My favorite holiday is Thanksgiving, which may or may not change if the Vikings get beat by the Lions again in a few hours. But since the Vikings loss last year didn’t change things, I don’t expect a potential one this year will, either. Perhaps it’s not the implied blessing to watch football all day long that makes Turkey Day my favorite. Perhaps it’s the idea that we should stop trying to be so selfish and instead be grateful for whatever blessings we have. The idea that we can quit complaining, if even for just one day, is one that’s really appealing.
It’s human nature to want what we don’t have. Hopefully we reach a point where we get past that because sometimes the things we want are counter-productive. When my age was in single digits, my desire was for the Mets to have an artificial turf park like they did in so many other NL cities. It’s difficult to remember why that was a wish of mine – maybe it was the Zamboni that would vacuum up the rain and make more games playable.
Whatever my reason, the Mets never installed turf and that turned out to be for the best. The fields that are in the majors today all have superior draining and there’s no need for a Zamboni. And they’re not the equivalent of playing on concrete, either, so we don’t see people’s bodies breaking down because of the field. So that’s good.
Today, not many people would prefer to travel back in time and play on Astro Turf. But they all seem to long for the actual game that was played on those artificial fields. One where speed and athleticism ruled the day. One where no one had yet to coin the terms PEDs or Tommy John surgery.
I don’t blame any of the greybeards for wanting a return of the game of their youth. There’s a really strong impulse to romanticize the things as they used to be, to build up a mythology around when life was simple and things were pure. There’s a reason you remember your first car or your first kiss or your first job.
Of course, proponents of the 1970s game will insist that it goes far beyond romanticism. And they’re not completely wrong, even if they are diminishing the role that nostalgia plays in their ultimate wish for the game. Few would deny that it’s fun to see a guy like 2011 Jose Reyes hit the ball in the gap and turn on the jets and wind up on third base.
One might even argue that the yearning for 1970s baseball goes beyond romanticism and into the realm of the political and how we identify as Americans. Cue Crash Davis:
Relax, all right? Don’t try to strike everybody out. Strikeouts are boring! Besides that, they’re fascist. Throw some ground balls – it’s more democratic.
One of the most exciting non-Mets moments for me in baseball was the last out of Game 7 of the 1982 World Series. Bruce Sutter was on the mound for those running Cardinals and slugging Gorman Thomas was at bat for the Brewers. The game wasn’t in great peril – Sutter maintained a one-run lead with a perfect eighth inning and the Cardinals tacked on two runs in the top of the ninth.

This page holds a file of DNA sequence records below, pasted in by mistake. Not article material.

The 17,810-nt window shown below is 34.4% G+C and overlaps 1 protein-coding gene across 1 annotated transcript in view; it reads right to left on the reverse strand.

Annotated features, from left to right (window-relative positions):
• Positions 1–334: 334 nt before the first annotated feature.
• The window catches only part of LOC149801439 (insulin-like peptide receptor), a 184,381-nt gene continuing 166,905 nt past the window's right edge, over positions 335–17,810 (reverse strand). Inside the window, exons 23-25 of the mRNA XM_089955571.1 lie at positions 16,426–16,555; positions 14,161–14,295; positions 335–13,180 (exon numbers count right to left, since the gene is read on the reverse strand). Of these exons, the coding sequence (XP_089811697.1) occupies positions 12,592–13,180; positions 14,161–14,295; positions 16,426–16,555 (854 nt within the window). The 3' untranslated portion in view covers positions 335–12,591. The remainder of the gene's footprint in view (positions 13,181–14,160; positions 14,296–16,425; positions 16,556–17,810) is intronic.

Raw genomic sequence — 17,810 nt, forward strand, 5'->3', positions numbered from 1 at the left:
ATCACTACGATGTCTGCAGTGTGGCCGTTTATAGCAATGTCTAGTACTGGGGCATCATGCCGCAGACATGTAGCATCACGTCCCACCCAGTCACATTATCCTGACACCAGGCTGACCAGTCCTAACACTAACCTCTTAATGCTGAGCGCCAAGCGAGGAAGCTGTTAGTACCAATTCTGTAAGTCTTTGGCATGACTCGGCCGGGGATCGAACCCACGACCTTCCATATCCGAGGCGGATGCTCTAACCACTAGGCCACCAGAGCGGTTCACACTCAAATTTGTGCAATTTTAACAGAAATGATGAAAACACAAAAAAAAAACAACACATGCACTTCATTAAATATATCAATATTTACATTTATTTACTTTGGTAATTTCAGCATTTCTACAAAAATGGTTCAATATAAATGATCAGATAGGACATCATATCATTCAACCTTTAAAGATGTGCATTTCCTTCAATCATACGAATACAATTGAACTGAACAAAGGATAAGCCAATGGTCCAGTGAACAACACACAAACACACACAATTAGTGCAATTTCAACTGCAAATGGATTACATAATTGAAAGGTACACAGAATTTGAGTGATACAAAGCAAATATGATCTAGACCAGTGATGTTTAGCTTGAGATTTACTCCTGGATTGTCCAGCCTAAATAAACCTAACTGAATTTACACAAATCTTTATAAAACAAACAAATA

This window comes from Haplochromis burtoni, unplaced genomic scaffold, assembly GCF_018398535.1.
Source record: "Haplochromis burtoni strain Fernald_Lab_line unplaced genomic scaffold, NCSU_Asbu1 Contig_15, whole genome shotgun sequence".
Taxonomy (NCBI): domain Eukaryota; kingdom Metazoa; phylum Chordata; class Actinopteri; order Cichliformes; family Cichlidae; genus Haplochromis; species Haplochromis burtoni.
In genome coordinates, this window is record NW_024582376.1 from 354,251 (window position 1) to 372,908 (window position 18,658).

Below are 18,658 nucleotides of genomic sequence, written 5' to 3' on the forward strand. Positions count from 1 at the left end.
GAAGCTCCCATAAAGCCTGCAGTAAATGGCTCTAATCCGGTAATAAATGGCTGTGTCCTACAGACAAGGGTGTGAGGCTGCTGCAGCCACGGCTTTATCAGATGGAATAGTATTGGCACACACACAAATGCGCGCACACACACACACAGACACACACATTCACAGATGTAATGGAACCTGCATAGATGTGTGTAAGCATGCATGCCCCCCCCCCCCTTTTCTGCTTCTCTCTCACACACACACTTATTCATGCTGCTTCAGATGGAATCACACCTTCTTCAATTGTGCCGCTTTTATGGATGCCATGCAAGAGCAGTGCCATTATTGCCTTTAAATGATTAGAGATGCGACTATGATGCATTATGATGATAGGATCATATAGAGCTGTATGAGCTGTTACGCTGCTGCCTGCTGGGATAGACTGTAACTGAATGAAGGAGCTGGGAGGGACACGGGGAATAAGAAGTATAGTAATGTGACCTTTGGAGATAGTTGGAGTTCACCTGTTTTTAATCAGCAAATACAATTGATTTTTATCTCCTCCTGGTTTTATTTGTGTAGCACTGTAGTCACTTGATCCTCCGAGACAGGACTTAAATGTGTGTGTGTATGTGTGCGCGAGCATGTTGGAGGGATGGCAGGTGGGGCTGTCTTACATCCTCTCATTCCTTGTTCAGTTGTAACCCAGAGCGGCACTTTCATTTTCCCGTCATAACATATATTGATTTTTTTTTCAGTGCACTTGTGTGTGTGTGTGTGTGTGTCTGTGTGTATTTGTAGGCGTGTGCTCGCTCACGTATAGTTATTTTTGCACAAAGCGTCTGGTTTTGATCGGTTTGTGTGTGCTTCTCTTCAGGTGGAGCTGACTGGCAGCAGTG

Rather what made it exciting was the matchup and the execution. Sutter was going for a multi-inning Save and his splitter was the most-feared weapon of any reliever at the time. And Thomas, who led the AL in homers that year, was having just a dreadful World Series. Could the slugger get some redemption against the elite closer and keep the magical season alive for the Brewers?
Thomas fouled off several two-strike splitters but eventually struck out when Sutter threw him a fastball.
For me, I prefer a game with home runs and strikeouts. The problem comes in how teams try to both achieve and combat those things. We see managers make multiple pitching changes, we see batters constantly stepping out of the box, we see pitchers take extra time to deliver the perfect pitch.
A four-hour game is ugly and it makes no difference if it takes four hours because there were 10 pitching changes or it takes that long because pitchers constantly throw over to first base and hold the ball forever to combat the running game. As Tim McCarver once said, nothing slows down the game like speed.
We may never agree on what style makes for the ideal game and it’s probably best if we don’t. Now that would be fascist, if someone in power told you what type of game to enjoy. But I think we can agree on the enemy and that’s pace of the game.
The question becomes: What should we do about it? On one side you have people who champion for the game to find its own equilibrium, that eventually something new will come along and the game will find a proper balance without any outside interference. And on the other side we have people who want to tinker and legislate to force the game into a better state. Limit pitching changes, put in a pitch clock, really enforce batters staying in the box are just some of the suggestions out there.
My preference would be for the first option although the second option is not unthinkable.
There’s been talk that the Mets are going to go to an eight-man relief staff this year. As someone who thinks seven relievers are too many, this isn’t the greatest news ever. But it’s an admission that the way things are going are not sustainable. While I don’t like the solution of this one particular team, it doesn’t mean that another team won’t (eventually) find a different fix to the problem. And if and when that alternate fix succeeds, there’s no doubt others will follow.
But for Mets fans, the real problem isn’t style or pace but rather results. If given a choice to watch a 95-loss team that plays at the style and pace you prefer or a 95-win team that regularly plays long, boring (however you define the term) games – my guess is that most of us would choose the latter.
So, let’s win a bunch of games in 2018 and make everyone happy. And try to play some 2:20 minute games, too. Also, throw in some games with lots of doubles and steals so everyone will have a chance to be thankful.